Wednesday, 24 March 2010

Biodiversity on the Balcony, Patio, Porch...

For many, the concept of 'urban gardening' is limited to filling a flat with foliage, placing pots sporadically on the balcony, or even pottering around Kew Gardens one afternoon. As the London Vegetable Garden project prepares to celebrate its first birthday, I hope that many of these blinkered views have at the very least, been allayed; the simple truth however is that city dwellers remain unaware of just how much they can do, regardless of how much garden space they have.

You may not consider your humble balcony, porch or patio an 'ecosystem', but the small section of city concrete that houses washing lines, bicycles and cigarette stubs could very easily be transformed into an urban oasis that encourages plants and wildlife to grow. The reasoning behind this, aside from turning a bleak city space into a pleasant natural environment, is simple: the promotion of biodiversity.

It is no secret that on a global level, biodiversity (the variation of life within a certain ecosystem) is in decline. But did you know that this year is the International Year of Biodiversity? The Royal Horticultural Society is marking the IYB on May 22nd and aims to promote a collective effort that draws attention to this loss – as well as spurring us on to do something about it.

Whilst there are several things that those fortunate enough to have gardens can do to help mark the IYB, those with smaller spaces needn't think they are limited to smaller efforts. Here are simply a few of the things that the RHS recommends followers of the London Vegetable Garden can do to help promote biodiversity – and the best thing is, you don't need a sprawling garden on a country estate!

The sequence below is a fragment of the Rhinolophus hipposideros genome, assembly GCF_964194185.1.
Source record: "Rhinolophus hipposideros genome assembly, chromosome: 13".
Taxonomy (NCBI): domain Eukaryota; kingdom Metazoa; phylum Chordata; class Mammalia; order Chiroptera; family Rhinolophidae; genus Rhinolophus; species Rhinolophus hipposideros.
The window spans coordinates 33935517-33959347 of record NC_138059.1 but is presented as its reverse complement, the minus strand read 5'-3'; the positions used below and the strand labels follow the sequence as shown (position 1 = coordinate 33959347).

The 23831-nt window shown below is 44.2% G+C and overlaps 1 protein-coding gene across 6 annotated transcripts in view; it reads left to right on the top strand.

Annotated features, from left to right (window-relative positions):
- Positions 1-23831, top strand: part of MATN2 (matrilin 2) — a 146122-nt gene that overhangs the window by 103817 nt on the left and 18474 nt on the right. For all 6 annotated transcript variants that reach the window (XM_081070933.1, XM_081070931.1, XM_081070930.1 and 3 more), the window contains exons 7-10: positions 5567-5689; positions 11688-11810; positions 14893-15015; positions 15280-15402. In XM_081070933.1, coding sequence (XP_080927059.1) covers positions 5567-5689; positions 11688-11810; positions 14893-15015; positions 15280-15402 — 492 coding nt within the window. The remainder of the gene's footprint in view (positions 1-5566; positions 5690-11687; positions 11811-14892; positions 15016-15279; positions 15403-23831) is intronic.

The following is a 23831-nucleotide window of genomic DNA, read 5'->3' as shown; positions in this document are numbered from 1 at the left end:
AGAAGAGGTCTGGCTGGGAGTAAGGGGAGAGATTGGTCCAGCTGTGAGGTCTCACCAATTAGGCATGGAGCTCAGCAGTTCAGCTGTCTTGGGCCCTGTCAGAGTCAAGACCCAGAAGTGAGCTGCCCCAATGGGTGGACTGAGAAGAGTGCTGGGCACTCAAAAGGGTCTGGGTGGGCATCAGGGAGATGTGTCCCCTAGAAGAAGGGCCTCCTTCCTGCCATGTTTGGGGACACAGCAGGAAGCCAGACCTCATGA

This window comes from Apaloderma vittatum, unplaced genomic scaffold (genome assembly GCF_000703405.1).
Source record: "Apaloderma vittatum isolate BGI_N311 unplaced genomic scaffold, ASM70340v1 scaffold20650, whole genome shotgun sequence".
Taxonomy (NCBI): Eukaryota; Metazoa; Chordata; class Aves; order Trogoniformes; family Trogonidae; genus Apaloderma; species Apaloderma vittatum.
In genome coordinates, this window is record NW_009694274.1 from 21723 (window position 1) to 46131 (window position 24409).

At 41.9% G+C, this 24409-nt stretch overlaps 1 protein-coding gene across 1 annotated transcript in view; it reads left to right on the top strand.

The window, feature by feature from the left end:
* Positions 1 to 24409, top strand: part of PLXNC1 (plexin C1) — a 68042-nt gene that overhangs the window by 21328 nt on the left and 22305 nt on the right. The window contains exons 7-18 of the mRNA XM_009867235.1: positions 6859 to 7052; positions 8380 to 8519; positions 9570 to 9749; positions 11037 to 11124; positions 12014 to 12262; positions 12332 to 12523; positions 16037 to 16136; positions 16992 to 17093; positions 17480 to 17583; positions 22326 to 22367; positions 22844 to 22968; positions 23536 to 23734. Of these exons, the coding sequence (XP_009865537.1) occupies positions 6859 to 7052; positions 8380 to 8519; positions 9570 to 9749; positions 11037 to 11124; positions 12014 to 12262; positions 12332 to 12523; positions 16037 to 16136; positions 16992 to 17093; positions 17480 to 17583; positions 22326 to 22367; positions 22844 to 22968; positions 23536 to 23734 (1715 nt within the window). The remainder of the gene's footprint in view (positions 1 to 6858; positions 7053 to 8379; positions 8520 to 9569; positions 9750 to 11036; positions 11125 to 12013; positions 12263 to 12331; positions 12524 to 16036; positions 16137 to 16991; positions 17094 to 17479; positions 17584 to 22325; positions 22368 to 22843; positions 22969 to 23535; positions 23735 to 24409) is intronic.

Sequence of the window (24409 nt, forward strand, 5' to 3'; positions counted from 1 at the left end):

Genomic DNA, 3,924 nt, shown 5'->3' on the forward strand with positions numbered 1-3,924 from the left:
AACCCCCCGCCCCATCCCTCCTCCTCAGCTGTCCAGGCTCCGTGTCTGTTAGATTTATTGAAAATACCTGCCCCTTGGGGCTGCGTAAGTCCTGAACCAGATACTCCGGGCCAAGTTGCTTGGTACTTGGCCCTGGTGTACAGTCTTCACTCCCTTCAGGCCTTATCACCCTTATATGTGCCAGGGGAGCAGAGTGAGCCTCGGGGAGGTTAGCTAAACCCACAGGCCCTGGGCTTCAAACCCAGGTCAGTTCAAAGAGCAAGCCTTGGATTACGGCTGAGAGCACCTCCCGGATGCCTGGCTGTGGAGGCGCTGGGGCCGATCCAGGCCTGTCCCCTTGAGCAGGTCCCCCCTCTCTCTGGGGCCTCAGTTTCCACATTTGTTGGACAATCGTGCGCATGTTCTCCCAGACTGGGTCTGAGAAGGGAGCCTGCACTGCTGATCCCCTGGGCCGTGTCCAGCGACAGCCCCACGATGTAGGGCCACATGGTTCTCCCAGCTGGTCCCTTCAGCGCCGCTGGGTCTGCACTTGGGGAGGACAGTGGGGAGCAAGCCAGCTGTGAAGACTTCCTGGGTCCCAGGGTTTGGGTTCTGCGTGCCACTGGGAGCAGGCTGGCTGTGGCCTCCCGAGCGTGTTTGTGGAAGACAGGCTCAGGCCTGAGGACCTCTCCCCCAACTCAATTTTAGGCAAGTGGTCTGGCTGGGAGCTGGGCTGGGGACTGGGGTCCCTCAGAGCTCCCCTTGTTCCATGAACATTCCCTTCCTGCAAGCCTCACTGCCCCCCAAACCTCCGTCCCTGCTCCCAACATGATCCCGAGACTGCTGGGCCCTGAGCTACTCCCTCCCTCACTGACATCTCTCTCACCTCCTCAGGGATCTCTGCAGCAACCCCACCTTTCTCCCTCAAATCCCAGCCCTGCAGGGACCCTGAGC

For those limited to a balcony (a category in which I currently include myself), there are several plants that attract bees – a campaign that is currently gaining some serious weight. For the more adventurous, a few bits of wood and some hollow bamboo canes are all that is needed to create a 'bee hotel' – simply click here to find out how to make one.

Urban gardeners with patios have slightly more free rein. Rotting wood is both home and food for an array of bugs, with log piles offering shelter in summer and frost-free hibernation in summer. Alternatively, compost caf├ęs are one of the most positive things anyone with a garden can do to reduce landfill and enrich their soil, as well as attracting wildlife in their own right – see how you can make one right here.

These are simply three ways in which urban gardeners can get involved with the International Year of Biodiversity and help to stop the worrying trend for declining biodiversity. For more details on the IYB and to see how you can get involved using your urban garden, patio or balcony, simply visit the dedicated page on The Royal Horticultural Website by clicking here.

Now check the following post to see how you can win a year's free membership to the RHS!


  1. Apart from the biodiversity issue (which, of course, is very important) do you really think it's a good idea to run a bee hotel on your balcony? Where will you have your beer or lemonade or bbq this summer?

    But I'll make sure to leave some rotting wood in the back of my patch of wannabegarden.


  2. Ha ha - point duly noted! A bee hotel on the balcony may not be suitable for everyone, but for those who rarely use their balcony, this is simply one of a thousand different ideas you can employ to help promote biodiversity this year.

    But as Deborah says, make sure not to choose this option if you plan on using your balcony over the summer!



Related Posts with Thumbnails